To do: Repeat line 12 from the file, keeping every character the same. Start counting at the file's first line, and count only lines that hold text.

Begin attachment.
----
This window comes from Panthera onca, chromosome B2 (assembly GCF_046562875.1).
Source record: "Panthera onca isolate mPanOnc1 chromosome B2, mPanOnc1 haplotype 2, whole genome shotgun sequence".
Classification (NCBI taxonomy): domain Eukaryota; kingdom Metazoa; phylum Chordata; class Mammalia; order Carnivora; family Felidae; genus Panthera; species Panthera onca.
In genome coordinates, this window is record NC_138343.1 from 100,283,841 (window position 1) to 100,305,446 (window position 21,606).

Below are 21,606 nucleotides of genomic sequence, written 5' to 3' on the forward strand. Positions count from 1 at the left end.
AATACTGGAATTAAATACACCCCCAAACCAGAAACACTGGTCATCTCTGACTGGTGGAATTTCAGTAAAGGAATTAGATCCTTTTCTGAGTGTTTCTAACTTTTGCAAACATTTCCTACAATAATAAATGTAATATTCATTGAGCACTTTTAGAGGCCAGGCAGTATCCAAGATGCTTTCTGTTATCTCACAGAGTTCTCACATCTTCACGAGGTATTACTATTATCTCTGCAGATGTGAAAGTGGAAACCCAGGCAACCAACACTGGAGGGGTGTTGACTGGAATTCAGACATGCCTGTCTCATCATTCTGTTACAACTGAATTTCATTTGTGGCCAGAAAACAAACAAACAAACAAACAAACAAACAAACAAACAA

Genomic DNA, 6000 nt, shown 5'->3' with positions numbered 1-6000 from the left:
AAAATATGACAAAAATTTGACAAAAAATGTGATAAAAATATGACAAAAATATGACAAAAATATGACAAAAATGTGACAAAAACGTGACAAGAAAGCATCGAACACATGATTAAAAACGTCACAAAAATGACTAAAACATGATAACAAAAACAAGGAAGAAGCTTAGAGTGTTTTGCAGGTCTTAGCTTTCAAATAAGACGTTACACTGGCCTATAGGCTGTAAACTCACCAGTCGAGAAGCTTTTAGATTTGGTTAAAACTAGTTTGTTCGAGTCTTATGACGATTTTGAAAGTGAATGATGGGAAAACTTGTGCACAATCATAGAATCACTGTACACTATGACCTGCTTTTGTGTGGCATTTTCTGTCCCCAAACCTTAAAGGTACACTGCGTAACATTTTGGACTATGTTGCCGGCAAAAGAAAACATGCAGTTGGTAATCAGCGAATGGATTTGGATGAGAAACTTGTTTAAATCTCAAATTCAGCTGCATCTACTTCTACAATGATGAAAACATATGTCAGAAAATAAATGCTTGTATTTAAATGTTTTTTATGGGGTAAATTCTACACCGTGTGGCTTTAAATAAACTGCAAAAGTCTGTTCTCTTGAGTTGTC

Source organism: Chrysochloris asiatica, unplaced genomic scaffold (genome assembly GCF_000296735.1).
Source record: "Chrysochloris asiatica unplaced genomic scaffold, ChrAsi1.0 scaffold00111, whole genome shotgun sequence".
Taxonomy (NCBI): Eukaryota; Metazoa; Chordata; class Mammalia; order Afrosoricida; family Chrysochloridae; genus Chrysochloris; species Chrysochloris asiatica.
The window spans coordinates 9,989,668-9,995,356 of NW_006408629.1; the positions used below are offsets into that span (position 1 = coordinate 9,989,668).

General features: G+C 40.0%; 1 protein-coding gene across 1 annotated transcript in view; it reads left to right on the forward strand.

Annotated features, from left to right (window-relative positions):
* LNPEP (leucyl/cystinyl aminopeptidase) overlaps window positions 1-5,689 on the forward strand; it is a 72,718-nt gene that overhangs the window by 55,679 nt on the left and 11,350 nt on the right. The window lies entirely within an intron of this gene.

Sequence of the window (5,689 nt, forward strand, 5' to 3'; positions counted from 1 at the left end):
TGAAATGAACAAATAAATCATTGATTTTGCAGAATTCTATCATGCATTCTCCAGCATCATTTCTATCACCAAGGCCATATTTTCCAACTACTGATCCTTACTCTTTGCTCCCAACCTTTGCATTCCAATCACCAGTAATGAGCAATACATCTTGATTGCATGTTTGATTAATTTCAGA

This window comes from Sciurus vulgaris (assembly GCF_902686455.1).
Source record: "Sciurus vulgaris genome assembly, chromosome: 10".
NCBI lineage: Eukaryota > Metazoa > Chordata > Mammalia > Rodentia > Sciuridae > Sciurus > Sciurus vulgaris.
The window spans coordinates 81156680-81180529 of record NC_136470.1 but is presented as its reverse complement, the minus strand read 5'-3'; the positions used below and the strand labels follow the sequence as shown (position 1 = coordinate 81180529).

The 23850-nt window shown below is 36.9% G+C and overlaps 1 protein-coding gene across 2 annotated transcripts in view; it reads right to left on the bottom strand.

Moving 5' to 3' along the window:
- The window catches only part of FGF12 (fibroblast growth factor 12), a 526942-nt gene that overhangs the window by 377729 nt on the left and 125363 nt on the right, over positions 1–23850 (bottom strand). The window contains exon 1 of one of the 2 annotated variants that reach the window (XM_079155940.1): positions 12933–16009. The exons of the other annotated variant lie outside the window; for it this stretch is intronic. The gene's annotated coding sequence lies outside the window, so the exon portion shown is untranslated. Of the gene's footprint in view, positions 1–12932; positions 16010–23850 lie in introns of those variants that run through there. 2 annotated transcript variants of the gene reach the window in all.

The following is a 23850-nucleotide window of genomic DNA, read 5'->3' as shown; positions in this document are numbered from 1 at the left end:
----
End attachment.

The window spans coordinates 9,989,668-9,995,356 of NW_006408629.1; the positions used below are offsets into that span (position 1 = coordinate 9,989,668).